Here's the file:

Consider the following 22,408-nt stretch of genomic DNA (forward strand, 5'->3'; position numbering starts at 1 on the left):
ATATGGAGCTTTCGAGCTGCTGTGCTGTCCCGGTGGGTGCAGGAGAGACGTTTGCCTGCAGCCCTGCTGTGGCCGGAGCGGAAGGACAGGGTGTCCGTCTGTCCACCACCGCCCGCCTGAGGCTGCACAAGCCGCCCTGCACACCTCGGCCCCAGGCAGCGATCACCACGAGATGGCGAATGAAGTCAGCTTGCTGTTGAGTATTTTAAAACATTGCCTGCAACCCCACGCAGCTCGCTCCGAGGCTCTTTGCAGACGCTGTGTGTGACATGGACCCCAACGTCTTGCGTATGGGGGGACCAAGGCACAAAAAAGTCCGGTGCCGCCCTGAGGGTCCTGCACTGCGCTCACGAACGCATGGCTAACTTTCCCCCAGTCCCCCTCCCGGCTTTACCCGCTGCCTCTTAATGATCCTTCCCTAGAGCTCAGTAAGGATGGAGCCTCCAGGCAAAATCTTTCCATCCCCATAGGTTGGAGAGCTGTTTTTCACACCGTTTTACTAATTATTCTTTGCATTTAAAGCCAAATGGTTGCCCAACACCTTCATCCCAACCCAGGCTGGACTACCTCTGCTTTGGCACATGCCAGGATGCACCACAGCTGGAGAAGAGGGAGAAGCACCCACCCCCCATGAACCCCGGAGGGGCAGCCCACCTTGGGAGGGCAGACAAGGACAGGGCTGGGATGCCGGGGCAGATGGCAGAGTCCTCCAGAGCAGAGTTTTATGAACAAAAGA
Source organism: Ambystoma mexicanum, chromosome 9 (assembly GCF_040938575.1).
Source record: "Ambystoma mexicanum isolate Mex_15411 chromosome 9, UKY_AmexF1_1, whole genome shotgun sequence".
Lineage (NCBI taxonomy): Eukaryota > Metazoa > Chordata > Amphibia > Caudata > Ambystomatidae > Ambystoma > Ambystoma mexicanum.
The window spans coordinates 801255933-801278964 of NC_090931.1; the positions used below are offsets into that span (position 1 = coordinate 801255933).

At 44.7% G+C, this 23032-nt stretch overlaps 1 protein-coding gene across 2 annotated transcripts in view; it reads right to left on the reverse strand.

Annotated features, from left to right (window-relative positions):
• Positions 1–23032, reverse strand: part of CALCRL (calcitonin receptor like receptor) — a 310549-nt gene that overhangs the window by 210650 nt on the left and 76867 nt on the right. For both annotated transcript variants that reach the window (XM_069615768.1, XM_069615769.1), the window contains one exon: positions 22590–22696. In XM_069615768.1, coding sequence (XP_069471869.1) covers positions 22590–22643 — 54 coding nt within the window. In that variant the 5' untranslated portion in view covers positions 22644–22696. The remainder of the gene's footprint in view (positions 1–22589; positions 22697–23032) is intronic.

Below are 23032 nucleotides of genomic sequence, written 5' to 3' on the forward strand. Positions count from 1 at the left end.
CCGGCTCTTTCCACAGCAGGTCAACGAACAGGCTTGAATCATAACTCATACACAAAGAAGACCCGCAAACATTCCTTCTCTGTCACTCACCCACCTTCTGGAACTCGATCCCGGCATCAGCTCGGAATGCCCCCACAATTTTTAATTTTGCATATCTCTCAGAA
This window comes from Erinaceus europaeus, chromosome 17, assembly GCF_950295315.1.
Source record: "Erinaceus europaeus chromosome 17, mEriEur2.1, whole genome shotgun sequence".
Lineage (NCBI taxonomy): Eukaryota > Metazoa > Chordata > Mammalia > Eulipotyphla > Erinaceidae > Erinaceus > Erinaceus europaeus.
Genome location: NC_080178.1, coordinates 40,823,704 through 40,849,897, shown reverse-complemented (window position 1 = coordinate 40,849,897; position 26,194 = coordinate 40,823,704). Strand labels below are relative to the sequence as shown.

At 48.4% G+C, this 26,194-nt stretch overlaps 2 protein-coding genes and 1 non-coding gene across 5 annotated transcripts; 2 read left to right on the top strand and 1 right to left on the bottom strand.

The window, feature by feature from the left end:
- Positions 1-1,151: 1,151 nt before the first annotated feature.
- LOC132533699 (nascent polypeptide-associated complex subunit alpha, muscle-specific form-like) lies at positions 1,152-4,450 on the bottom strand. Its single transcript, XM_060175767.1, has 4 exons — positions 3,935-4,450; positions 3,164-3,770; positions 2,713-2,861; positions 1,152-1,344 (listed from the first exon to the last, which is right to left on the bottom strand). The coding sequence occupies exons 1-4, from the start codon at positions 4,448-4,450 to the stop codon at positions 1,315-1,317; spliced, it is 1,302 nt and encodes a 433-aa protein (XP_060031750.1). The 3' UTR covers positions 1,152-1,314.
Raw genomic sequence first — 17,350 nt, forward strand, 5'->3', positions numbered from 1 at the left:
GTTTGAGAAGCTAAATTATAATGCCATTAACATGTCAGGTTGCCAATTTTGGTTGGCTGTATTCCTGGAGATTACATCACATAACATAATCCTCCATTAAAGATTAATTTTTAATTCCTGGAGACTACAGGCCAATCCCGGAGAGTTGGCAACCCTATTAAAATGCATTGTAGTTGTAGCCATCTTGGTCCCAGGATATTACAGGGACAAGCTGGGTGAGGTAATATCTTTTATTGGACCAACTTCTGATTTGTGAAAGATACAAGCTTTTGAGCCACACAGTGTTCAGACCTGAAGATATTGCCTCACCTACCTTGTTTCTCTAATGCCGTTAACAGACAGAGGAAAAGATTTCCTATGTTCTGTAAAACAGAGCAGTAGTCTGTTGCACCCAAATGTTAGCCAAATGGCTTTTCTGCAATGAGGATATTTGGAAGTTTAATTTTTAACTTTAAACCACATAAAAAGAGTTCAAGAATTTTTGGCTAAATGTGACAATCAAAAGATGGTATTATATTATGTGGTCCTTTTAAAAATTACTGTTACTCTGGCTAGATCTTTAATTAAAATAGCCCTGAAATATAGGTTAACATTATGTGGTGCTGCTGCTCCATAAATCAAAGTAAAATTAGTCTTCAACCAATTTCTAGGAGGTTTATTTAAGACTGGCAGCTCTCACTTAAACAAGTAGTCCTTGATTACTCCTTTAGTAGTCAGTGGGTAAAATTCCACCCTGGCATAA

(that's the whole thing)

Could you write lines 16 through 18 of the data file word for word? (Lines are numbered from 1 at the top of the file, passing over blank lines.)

At 48.4% G+C, this 26,194-nt stretch overlaps 2 protein-coding genes and 1 non-coding gene across 5 annotated transcripts; 2 read left to right on the top strand and 1 right to left on the bottom strand.

The window, feature by feature from the left end:
- Positions 1-1,151: 1,151 nt before the first annotated feature.